Finally, Complainant considers that the disputed domain name was registered and being used in bad faith.

B. Respondent

Respondent did not reply to Complainant’s contentions.

6. Discussion and Findings

Paragraph 15 of the Rules provides that the Panel is to decide the complaint on the basis of the statements and documents submitted in accordance with the Policy, the Rules and any rules and principles of law that it deems applicable.

The onus is on Complainant to make out its case and it is apparent, both from the terms of the Policy and the decisions of past UDRP panels, that Complainant must show that all three elements set out in paragraph 4 (a) of the Policy have been established before any order can be made to transfer a domain name. As the proceedings are civil, the standard of proof is the balance of probabilities.

Thus, for Complainant to succeed, it must prove, within the meaning of paragraph 4(a) of the Policy and on the balance of probabilities that:

1. The disputed domain name is identical or confusingly similar to a trademark or service mark in which the Complainant has rights; and

2. The Respondent has no rights or legitimate interests in respect of the disputed domain name; and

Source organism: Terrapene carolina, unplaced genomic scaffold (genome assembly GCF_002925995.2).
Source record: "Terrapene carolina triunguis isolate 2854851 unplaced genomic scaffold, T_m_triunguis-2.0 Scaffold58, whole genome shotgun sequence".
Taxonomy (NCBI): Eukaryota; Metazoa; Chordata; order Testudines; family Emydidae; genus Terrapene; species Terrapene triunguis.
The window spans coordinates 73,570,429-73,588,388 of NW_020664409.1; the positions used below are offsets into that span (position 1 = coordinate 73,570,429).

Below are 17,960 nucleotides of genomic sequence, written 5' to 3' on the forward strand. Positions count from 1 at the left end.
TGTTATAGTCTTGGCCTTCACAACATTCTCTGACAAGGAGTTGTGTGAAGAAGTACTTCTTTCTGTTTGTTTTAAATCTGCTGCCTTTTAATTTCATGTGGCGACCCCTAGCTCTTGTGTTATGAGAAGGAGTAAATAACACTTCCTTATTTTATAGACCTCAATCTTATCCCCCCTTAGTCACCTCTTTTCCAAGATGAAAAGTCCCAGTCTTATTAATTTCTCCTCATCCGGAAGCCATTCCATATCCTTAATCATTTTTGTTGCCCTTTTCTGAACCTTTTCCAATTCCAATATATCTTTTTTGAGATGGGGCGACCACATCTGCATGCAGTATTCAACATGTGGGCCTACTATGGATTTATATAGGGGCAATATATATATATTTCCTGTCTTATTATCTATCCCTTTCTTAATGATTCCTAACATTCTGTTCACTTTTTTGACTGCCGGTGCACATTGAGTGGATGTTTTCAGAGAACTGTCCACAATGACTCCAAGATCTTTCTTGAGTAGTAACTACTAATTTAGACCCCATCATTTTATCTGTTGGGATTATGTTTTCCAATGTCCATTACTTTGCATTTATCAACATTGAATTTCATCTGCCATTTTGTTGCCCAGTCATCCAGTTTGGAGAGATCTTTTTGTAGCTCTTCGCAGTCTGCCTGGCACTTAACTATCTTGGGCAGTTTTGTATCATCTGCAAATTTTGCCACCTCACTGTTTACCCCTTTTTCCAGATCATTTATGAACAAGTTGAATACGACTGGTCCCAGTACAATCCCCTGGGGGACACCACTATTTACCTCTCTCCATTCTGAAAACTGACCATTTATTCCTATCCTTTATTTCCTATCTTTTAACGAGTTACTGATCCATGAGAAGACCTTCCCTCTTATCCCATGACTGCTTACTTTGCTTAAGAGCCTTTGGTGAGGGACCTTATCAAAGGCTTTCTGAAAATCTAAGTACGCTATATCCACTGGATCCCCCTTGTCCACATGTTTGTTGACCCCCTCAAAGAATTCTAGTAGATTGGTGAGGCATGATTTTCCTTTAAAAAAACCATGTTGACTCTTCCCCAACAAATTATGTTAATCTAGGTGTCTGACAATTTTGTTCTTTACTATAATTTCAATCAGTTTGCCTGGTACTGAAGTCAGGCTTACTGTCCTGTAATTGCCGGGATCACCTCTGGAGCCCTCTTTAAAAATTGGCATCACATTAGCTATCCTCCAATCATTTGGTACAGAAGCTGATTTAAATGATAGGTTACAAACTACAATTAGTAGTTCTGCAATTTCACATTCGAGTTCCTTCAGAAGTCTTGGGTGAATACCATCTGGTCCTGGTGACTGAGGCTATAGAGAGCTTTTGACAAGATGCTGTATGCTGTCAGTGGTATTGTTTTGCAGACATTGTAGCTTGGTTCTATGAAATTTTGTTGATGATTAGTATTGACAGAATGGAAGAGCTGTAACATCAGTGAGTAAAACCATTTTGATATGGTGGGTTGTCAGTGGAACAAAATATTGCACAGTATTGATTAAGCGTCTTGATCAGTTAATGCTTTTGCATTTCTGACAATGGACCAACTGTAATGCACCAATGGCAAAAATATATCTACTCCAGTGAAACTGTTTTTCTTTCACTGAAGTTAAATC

3. The disputed domain name has been registered and is being used in bad faith.

The Panel will therefore deal with each of these requirements in turn.

A. Identical or Confusingly Similar

Complainant must first establish that there is a trademark or service mark in which it has rights. Complainant is the holder of the widely-known trademark GALERIES LAFAYETTE used to offer to consumers a wide range of goods and services in the field of clothes, shoes and accessories, wedding lists and birth lists and travel agency services.

The Panel considers the only difference between the disputed domain name <galerieslafayete.com> and Complainant’s trademark is the omission of one letter “t” in the word “Lafayette”. The omission of the letter “t” in the word “Lafayette” is insufficient to avoid confusing similarity, as such a minor modification to a trademark does not diminish in any significant way the likelihood of confusion between the disputed domain name and Complainant’s trademark. (See Roche Diagnostics Gmbh v. Terra Serve, WIPO Case No. D2010-0640; Perfetti van Melle SpA v. Pavel Tkachev, WIPO Case No. D2010-0575; BHP Billiton Innovation Pty Ltd v. Pluto Domain Services Private Limited / Whois Privacy Protection Services, WIPO Case No. D2008-1910).

Therefore, the Panel finds that the disputed domain name is confusingly similar with Complainant’s trademark GALERIES LAFAYETTE.